What Every American Needs to Know About Iraq’s Election
Posted by vmsalama on April 30, 2014
In some ways, it was not unlike many local elections in the United States. For weeks, Iraqis have been inundated by campaign posters, commercials, political talk shows and more.
In some cities, it was hard to look anywhere without seeing the face of a parliamentary hopeful — some whose names will soon disappear, while others will linger. But war-weary Iraqis also face the daily nightmare of suicide and car bombings, where the mere proximity to political offices or police barracks puts them at grave risk.
This is Iraq in 2014.
Two years after the U.S. government withdrew combat troops, citizens went to the polls Wednesday to select a new parliament. Observers in Washington are watching the action with bated breath amid accusations that the United States made a mess of Iraq, then left it to its own demise.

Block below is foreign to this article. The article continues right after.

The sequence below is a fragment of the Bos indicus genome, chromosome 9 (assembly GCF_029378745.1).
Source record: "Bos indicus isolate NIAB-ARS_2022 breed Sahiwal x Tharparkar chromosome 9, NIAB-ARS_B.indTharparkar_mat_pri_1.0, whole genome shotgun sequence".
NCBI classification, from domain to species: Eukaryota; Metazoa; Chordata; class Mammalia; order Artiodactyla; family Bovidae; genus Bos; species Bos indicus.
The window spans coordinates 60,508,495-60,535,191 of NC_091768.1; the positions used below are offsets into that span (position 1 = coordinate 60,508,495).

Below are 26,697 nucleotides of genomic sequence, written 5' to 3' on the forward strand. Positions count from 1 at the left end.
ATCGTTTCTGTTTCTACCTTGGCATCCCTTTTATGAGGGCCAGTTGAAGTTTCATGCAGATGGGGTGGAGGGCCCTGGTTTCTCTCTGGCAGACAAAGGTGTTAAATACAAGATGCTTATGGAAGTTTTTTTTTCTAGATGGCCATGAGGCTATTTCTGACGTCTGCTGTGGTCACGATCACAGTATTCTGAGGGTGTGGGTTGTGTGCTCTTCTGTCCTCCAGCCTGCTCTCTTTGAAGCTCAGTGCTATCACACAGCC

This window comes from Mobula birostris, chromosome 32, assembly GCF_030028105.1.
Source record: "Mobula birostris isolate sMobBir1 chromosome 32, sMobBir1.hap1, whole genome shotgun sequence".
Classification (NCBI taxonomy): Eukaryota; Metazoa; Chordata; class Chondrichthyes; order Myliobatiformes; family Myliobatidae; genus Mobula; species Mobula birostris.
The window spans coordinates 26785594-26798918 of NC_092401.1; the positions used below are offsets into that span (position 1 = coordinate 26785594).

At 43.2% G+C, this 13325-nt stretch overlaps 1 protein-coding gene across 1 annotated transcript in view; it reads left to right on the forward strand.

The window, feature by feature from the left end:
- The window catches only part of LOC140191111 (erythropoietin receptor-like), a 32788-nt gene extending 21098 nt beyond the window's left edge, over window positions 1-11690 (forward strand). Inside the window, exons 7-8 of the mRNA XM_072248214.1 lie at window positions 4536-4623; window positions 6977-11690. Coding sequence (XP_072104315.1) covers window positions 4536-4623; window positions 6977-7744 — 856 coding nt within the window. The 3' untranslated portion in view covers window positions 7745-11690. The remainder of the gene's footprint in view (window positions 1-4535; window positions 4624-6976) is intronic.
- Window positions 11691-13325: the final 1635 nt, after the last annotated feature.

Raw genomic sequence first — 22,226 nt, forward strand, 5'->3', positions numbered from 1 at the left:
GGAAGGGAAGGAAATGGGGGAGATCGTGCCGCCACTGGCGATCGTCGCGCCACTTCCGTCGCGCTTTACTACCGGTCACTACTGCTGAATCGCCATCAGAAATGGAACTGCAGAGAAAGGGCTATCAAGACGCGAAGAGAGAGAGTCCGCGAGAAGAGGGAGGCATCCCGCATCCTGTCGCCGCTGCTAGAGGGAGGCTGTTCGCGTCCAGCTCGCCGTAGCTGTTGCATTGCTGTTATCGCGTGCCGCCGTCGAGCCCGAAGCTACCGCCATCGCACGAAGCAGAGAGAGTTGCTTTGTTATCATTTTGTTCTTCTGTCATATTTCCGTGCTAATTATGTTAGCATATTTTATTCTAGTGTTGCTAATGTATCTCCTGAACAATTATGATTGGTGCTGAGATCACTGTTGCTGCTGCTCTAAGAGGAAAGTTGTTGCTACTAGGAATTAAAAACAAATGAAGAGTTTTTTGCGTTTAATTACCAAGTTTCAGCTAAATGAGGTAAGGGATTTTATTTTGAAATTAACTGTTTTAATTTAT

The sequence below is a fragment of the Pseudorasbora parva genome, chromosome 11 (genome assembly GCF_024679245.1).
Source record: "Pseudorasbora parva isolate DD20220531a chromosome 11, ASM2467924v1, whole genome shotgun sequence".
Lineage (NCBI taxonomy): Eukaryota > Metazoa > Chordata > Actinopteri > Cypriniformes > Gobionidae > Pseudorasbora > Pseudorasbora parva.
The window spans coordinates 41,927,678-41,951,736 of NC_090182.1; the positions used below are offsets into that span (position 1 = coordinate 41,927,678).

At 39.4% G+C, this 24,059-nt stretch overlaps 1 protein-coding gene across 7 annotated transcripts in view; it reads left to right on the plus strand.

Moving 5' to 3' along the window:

Voters braved extreme violence to cast their ballots and, ultimately, to play some role in determining their future this week amid increasing sectarian strife and growing tensions between political rivals. Will it make a difference? Most observers believe Prime Minister Nouri al-Maliki will clinch a third term in office but not without months of political wrangling and uncertainty. He has fallen out of favor with many across this vast nation, and a deteriorating security situation has left many fearful that al-Maliki has all but lost control.
Has America forgotten its role in getting Iraq to where it is — for better or for worse? Iraq may, arguably, need the help of its allies now more than ever. Have we turned our back on it for good?
Regardless of the turnout of this week’s vote, it is an important milestone since the U.S.-led invasion in 2003. And yet, much of the mainstream U.S. television media has turned a blind eye. As Iraqi-American journalist Yasmeen Sami Alamiri tweets: “Good God. CNN has covered everything under the sun (w/ non-stop coverage of the Sterling “scandal”), but no decent Iraq election coverage.” (click here to read more)